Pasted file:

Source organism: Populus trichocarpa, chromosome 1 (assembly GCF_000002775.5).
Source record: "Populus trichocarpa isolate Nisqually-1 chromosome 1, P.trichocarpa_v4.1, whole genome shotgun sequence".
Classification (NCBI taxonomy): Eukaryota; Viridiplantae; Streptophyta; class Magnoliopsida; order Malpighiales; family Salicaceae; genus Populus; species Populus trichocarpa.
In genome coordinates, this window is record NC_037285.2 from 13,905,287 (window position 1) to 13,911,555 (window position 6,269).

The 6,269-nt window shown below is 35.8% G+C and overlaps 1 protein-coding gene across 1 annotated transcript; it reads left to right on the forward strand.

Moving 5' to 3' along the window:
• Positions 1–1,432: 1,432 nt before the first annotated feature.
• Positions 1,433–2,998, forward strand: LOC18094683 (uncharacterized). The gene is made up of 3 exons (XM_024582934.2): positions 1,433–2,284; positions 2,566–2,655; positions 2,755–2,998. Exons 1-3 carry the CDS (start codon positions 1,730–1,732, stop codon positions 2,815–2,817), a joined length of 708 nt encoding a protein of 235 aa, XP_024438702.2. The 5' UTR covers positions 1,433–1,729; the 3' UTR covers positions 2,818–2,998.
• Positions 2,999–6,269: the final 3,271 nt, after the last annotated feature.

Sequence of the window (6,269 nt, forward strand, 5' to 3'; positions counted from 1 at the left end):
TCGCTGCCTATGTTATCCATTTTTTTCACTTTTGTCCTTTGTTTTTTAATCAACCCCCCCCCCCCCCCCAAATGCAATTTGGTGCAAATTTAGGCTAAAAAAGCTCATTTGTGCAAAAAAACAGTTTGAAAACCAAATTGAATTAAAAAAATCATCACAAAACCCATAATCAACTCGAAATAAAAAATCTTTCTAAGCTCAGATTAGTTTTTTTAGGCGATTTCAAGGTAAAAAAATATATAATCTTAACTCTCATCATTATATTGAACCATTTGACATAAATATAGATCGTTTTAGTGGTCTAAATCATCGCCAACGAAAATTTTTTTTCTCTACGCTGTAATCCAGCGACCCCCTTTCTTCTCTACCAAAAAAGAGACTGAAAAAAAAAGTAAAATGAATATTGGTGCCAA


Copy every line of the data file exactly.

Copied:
Source organism: Populus trichocarpa, chromosome 1 (assembly GCF_000002775.5).
Source record: "Populus trichocarpa isolate Nisqually-1 chromosome 1, P.trichocarpa_v4.1, whole genome shotgun sequence".
Classification (NCBI taxonomy): Eukaryota; Viridiplantae; Streptophyta; class Magnoliopsida; order Malpighiales; family Salicaceae; genus Populus; species Populus trichocarpa.
In genome coordinates, this window is record NC_037285.2 from 13,905,287 (window position 1) to 13,911,555 (window position 6,269).

The 6,269-nt window shown below is 35.8% G+C and overlaps 1 protein-coding gene across 1 annotated transcript; it reads left to right on the forward strand.

Moving 5' to 3' along the window:
• Positions 1–1,432: 1,432 nt before the first annotated feature.
• Positions 1,433–2,998, forward strand: LOC18094683 (uncharacterized). The gene is made up of 3 exons (XM_024582934.2): positions 1,433–2,284; positions 2,566–2,655; positions 2,755–2,998. Exons 1-3 carry the CDS (start codon positions 1,730–1,732, stop codon positions 2,815–2,817), a joined length of 708 nt encoding a protein of 235 aa, XP_024438702.2. The 5' UTR covers positions 1,433–1,729; the 3' UTR covers positions 2,818–2,998.
• Positions 2,999–6,269: the final 3,271 nt, after the last annotated feature.

Sequence of the window (6,269 nt, forward strand, 5' to 3'; positions counted from 1 at the left end):
TCGCTGCCTATGTTATCCATTTTTTTCACTTTTGTCCTTTGTTTTTTAATCAACCCCCCCCCCCCCCCCAAATGCAATTTGGTGCAAATTTAGGCTAAAAAAGCTCATTTGTGCAAAAAAACAGTTTGAAAACCAAATTGAATTAAAAAAATCATCACAAAACCCATAATCAACTCGAAATAAAAAATCTTTCTAAGCTCAGATTAGTTTTTTTAGGCGATTTCAAGGTAAAAAAATATATAATCTTAACTCTCATCATTATATTGAACCATTTGACATAAATATAGATCGTTTTAGTGGTCTAAATCATCGCCAACGAAAATTTTTTTTCTCTACGCTGTAATCCAGCGACCCCCTTTCTTCTCTACCAAAAAAGAGACTGAAAAAAAAAGTAAAATGAATATTGGTGCCAA